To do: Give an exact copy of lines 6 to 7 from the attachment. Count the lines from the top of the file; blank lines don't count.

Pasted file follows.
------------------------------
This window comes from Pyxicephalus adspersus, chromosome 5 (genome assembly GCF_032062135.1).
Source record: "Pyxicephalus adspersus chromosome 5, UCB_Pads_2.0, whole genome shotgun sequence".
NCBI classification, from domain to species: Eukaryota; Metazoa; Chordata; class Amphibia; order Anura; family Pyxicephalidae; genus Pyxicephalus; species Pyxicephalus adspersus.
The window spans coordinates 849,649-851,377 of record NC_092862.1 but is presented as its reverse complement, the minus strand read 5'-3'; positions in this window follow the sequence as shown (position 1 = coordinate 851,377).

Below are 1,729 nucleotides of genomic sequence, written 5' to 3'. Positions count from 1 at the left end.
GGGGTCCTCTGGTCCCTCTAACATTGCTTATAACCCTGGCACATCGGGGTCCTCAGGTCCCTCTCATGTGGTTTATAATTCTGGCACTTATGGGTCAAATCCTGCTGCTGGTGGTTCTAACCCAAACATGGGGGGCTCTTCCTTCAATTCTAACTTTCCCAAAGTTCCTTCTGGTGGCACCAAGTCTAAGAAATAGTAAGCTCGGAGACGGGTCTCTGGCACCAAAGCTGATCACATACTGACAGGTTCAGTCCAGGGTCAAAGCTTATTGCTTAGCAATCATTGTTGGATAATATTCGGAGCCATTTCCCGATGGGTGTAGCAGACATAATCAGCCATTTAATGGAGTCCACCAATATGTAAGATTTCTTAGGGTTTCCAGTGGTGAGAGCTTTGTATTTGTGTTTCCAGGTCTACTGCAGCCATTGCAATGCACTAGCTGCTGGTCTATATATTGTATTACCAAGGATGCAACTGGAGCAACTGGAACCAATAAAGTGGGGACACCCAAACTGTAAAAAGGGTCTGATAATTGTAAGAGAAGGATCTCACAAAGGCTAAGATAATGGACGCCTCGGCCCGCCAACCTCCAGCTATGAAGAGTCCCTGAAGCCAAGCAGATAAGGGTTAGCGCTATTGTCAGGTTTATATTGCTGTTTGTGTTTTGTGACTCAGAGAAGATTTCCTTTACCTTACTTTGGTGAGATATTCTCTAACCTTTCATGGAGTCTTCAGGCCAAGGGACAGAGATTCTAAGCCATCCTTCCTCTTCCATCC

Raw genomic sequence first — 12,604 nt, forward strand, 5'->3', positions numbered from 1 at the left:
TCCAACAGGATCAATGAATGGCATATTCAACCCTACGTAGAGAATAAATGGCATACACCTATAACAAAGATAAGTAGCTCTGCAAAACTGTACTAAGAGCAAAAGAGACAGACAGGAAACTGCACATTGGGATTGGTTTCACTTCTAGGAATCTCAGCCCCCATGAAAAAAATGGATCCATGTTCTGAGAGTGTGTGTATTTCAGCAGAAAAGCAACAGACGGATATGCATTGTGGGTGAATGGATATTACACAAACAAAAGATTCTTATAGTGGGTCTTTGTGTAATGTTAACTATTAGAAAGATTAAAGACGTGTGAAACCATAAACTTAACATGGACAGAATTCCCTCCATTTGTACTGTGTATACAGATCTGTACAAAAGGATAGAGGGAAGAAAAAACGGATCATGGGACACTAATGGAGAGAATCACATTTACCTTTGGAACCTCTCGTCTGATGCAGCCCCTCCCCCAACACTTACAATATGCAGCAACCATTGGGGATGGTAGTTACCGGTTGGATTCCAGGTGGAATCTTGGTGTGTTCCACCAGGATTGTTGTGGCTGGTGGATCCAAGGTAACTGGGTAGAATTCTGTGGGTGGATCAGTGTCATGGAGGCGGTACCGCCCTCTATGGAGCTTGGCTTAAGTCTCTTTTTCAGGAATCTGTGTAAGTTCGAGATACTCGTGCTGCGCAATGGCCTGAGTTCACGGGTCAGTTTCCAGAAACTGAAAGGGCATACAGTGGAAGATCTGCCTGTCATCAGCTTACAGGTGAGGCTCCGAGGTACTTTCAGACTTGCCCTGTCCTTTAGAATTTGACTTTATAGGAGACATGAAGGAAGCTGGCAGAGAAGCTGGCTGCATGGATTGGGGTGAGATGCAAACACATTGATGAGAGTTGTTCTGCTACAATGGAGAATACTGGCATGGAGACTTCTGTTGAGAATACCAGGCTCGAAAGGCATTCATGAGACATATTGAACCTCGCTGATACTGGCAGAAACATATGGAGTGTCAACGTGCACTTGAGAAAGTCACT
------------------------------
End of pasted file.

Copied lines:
GGGGTCCTCTGGTCCCTCTAACATTGCTTATAACCCTGGCACATCGGGGTCCTCAGGTCCCTCTCATGTGGTTTATAATTCTGGCACTTATGGGTCAAATCCTGCTGCTGGTGGTTCTAACCCAAACATGGGGGGCTCTTCCTTCAATTCTAACTTTCCCAAAGTTCCTTCTGGTGGCACCAAGTCTAAGAAATAGTAAGCTCGGAGACGGGTCTCTGGCACCAAAGCTGATCACATACTGACAGGTTCAGTCCAGGGTCAAAGCTTATTGCTTAGCAATCATTGTTGGATAATATTCGGAGCCATTTCCCGATGGGTGTAGCAGACATAATCAGCCATTTAATGGAGTCCACCAATATGTAAGATTTCTTAGGGTTTCCAGTGGTGAGAGCTTTGTATTTGTGTTTCCAGGTCTACTGCAGCCATTGCAATGCACTAGCTGCTGGTCTATATATTGTATTACCAAGGATGCAACTGGAGCAACTGGAACCAATAAAGTGGGGACACCCAAACTGTAAAAAGGGTCTGATAATTGTAAGAGAAGGATCTCACAAAGGCTAAGATAATGGACGCCTCGGCCCGCCAACCTCCAGCTATGAAGAGTCCCTGAAGCCAAGCAGATAAGGGTTAGCGCTATTGTCAGGTTTATATTGCTGTTTGTGTTTTGTGACTCAGAGAAGATTTCCTTTACCTTACTTTGGTGAGATATTCTCTAACCTTTCATGGAGTCTTCAGGCCAAGGGACAGAGATTCTAAGCCATCCTTCCTCTTCCATCC

Raw genomic sequence first — 12,604 nt, forward strand, 5'->3', positions numbered from 1 at the left: